Re-watching Sleepy Hollow (1999): One of the most beautiful horror films ever made?
As Halloween approaches, what better way to spend a cold and foggy Sydney evening then curled up on the sofa watching a spooky film? Some friends and I re-watched Sleepy Hollow (1999) and honestly, I can’t help but feel that this little gem is underrated. Yes, Burton has become far less interesting in recent years (Disclaimer: I haven’t seen Big Eyes, and Frankenweenie and Sweeney Todd were both astonishing films), and yes, these days he cannibalizes his own work so that everything feels like something you’ve seen a hundred times before, but something about this particular horror goth confection just works.
Maybe it’s the brooding atmosphere the cinematographers created (sets were built and feats of lighting and smoke and colour paid off – you can read some interesting behind the scenes on this here), maybe it’s Danny Elfman’s beautiful, haunting score, maybe it’s the fun of playing spot-the-Harry-Potter-actor (hint: there’s a lot), maybe it’s the puzzle box script or Johnny Depp back when he was indie or Miranda Richardson stealing every scene she’s in, or the theme of reason and logic versus emotion and heart. Sure, the romance between Ricci and Depp is a bit naff, but it’s all part of the charm.
Johnny Depp is an awkward topic of conversation these days (why oh why did you not stay with Vanessa Paradis?) given a raging court case with ex Amber Heard and accusations of domestic violence. It can be hard to put knowledge of his real life dramas back of mind when watching him in a film, especially when many feel he has been dialing his characters up to 11 since the second POTC film. In Sleepy Hollow, he walks a difficult tightrope between leading man and character actor and in my opinion, pulls it off with aplomb. It’s one of Depp’s best performances in my humble opinion.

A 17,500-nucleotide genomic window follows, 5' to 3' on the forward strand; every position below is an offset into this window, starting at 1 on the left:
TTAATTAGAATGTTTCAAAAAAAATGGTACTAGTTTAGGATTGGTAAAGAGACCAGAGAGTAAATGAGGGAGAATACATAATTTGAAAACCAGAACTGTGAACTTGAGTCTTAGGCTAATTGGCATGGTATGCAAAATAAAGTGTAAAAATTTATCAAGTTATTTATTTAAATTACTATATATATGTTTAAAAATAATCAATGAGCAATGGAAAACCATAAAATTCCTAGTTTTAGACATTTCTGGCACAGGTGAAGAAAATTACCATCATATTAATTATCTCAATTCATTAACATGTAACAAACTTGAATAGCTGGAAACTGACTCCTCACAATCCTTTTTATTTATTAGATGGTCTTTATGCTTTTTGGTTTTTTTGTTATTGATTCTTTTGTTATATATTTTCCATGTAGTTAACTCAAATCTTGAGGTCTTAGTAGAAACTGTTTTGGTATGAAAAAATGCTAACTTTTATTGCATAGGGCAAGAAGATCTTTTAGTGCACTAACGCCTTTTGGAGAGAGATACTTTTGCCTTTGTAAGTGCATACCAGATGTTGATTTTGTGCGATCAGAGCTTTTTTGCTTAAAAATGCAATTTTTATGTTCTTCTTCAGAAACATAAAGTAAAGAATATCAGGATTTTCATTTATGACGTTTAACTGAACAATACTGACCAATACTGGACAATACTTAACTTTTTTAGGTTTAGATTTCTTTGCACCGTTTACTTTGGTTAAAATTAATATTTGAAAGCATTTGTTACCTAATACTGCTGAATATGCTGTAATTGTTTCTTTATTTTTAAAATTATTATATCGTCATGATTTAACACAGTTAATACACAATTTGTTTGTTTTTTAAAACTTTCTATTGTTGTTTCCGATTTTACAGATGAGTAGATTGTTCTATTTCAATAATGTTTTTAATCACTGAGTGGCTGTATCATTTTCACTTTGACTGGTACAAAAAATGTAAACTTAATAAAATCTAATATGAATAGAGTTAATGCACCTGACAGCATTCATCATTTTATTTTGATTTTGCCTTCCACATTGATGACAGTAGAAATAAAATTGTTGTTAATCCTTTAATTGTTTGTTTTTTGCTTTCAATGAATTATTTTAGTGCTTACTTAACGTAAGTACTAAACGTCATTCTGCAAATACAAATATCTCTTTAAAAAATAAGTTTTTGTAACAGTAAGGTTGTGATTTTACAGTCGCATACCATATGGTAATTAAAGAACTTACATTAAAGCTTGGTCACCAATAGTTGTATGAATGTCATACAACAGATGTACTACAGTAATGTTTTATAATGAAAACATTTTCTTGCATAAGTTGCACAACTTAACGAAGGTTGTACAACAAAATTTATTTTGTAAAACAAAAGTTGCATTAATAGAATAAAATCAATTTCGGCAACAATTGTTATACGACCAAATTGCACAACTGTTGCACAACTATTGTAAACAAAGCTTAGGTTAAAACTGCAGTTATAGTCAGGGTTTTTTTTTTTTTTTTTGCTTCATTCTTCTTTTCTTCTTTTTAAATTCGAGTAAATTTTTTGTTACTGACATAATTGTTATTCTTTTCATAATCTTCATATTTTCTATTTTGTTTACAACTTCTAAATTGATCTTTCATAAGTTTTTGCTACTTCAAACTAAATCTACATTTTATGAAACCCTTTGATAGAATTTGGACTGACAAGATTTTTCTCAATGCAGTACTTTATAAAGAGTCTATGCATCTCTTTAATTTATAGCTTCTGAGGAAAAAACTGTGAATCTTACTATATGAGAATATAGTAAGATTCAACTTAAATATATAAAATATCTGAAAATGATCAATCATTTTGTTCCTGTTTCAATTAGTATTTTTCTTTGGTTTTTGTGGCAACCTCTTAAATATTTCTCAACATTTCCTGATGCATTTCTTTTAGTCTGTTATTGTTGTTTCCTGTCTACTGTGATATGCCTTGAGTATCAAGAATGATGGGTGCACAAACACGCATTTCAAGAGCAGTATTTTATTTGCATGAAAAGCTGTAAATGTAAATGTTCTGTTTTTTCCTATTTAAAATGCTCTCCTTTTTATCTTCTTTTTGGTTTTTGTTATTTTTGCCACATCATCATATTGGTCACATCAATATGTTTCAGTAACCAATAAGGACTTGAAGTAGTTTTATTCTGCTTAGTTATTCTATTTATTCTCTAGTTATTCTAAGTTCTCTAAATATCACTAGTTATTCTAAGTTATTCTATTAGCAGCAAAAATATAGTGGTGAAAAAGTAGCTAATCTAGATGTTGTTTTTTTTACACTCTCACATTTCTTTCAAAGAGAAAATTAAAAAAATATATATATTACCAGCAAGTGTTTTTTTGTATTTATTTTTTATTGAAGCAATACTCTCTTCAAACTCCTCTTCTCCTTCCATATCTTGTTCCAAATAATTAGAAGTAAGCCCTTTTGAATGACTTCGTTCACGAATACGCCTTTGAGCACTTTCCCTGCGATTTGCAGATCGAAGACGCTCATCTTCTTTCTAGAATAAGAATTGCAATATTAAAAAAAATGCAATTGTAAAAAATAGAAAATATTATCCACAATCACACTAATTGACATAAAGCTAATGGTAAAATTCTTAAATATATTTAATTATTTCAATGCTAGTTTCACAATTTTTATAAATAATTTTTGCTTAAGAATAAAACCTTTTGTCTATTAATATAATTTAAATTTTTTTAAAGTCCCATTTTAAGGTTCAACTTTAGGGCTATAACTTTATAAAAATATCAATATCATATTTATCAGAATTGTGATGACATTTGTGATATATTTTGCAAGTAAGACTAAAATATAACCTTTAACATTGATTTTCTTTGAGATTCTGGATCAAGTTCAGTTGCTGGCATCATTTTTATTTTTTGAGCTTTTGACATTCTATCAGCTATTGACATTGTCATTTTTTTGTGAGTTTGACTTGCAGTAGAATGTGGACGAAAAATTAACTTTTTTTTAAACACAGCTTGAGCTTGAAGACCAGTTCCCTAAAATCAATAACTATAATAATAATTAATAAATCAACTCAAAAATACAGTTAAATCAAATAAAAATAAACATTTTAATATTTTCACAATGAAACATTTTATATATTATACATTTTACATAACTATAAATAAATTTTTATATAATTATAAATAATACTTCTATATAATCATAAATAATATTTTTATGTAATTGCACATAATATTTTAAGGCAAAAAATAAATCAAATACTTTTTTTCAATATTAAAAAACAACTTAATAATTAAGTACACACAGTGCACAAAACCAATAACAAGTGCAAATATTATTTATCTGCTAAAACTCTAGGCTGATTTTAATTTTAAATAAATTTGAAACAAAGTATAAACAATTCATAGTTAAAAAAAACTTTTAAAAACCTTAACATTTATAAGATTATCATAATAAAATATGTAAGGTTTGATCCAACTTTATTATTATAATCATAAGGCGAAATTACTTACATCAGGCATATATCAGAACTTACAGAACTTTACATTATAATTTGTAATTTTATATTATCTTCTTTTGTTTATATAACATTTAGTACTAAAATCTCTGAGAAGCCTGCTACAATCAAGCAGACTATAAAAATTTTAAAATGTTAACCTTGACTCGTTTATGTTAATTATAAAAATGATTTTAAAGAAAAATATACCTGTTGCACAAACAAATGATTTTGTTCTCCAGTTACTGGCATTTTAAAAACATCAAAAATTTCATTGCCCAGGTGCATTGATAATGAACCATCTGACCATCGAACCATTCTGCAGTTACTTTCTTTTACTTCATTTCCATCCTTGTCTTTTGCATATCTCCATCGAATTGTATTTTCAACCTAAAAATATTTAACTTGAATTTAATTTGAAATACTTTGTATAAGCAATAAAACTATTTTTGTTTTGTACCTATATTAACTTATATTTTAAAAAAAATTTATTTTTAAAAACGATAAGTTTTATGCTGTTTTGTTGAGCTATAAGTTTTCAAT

Police Constable Ichabod Crane comes to Sleepy Hollow from New York City to investigate a series of murders in the village of Sleepy Hollow by a mysterious Headless Horseman. His cowardice, snobbery (as a city slicker he sees himself as superior to the rural town he comes to deliver justice to) and childhood traumas make him an interesting lead. Crane is prepared to place women and children in danger before he himself is risked, but also shows courage, grit and determination in vowing to deal with a supernatural creature he only half believes in.
Christina Ricci as the leading lady, Katrina Van Tassel, is so-so and she and Depp have some cringe romantic lines, which in some ways simply add to the charm of the film (it’s so cheesy it’s fun). It’s also fun to see her play a different part (even if the age gap between her and Depp is a little creepy). Miranda Richardson as Katrina’s step-mum is, of course, brilliant (you can always rely on Ms Richardson to deliver her A game and she has an important role in this story). She’s also very beautiful. The supporting cast (including Michael Gambon, Casper Van Dien, Jeffrey Jones, Richard Griffiths, Ian McDiarmid and Michael Gough) are all good and each has an important part to play. Christopher Lee has a fun cameo and Christopher Walken is astonishingly memorable in his key part. One things certain, Burton put together a dream cast for this film.